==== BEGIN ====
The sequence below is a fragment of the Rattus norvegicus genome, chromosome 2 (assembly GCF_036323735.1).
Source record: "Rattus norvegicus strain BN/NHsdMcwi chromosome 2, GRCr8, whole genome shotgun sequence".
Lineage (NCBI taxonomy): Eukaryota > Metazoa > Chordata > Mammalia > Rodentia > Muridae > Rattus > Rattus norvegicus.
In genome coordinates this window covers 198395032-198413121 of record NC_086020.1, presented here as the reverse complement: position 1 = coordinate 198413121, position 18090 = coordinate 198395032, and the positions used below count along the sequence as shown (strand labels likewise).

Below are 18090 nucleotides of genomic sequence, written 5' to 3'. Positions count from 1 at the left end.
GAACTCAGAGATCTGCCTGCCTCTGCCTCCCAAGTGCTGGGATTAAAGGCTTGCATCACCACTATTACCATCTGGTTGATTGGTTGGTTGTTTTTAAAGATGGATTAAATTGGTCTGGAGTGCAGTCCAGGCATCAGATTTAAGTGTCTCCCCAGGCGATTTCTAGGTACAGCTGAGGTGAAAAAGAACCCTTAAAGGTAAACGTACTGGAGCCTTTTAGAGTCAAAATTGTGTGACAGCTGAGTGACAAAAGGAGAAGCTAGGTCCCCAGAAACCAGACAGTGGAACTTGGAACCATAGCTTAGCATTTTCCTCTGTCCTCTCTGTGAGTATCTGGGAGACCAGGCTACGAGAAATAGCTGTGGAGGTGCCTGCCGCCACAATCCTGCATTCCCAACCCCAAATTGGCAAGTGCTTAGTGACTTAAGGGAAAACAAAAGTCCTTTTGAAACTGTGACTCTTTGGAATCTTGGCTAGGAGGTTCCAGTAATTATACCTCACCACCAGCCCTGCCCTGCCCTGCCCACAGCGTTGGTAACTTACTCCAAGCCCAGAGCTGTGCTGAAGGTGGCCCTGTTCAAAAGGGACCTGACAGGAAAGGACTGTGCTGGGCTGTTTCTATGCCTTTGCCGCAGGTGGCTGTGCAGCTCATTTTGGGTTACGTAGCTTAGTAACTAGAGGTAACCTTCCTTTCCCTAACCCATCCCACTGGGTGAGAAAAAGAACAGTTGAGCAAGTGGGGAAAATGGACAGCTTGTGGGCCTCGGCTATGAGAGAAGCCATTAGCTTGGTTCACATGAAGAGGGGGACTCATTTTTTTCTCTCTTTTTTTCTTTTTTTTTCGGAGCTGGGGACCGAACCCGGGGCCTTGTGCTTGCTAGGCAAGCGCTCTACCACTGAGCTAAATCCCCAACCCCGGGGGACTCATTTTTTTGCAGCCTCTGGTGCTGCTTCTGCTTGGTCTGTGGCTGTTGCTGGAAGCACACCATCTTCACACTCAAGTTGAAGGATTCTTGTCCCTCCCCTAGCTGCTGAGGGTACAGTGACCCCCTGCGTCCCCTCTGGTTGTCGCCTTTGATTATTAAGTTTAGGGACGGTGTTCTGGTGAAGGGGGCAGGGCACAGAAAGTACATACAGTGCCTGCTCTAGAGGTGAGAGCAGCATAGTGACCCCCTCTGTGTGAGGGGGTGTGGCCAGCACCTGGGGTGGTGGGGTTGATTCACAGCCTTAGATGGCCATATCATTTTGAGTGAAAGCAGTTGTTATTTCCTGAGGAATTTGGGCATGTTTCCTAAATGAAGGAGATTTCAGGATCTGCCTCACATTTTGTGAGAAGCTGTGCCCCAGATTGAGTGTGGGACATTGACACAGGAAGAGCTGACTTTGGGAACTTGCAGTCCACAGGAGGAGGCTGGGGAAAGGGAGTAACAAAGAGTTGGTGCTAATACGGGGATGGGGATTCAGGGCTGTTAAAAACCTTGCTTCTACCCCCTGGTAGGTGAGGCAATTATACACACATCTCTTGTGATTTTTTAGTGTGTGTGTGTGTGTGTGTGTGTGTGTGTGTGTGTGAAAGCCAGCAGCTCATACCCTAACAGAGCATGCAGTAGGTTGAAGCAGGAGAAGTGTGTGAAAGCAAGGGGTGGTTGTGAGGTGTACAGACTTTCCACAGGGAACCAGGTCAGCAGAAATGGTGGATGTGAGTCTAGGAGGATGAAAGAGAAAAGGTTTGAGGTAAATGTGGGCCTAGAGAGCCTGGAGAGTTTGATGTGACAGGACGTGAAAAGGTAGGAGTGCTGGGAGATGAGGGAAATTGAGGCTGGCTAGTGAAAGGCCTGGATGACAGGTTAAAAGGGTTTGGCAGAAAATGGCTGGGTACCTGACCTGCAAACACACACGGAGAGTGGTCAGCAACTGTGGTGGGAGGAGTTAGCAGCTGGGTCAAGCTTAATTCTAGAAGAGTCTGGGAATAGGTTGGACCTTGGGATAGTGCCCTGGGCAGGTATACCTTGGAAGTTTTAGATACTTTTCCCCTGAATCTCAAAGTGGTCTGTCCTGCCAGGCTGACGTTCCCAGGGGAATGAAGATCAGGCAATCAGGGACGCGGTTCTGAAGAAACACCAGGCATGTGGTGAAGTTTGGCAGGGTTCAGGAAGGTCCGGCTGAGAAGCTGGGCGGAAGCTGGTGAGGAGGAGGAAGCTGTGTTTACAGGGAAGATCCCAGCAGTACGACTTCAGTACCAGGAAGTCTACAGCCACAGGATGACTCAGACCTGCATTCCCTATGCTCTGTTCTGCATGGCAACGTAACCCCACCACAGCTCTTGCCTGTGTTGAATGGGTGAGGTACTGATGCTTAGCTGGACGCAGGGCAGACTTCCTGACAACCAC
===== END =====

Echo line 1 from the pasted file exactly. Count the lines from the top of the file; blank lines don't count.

The sequence below is a fragment of the Rattus norvegicus genome, chromosome 2 (assembly GCF_036323735.1).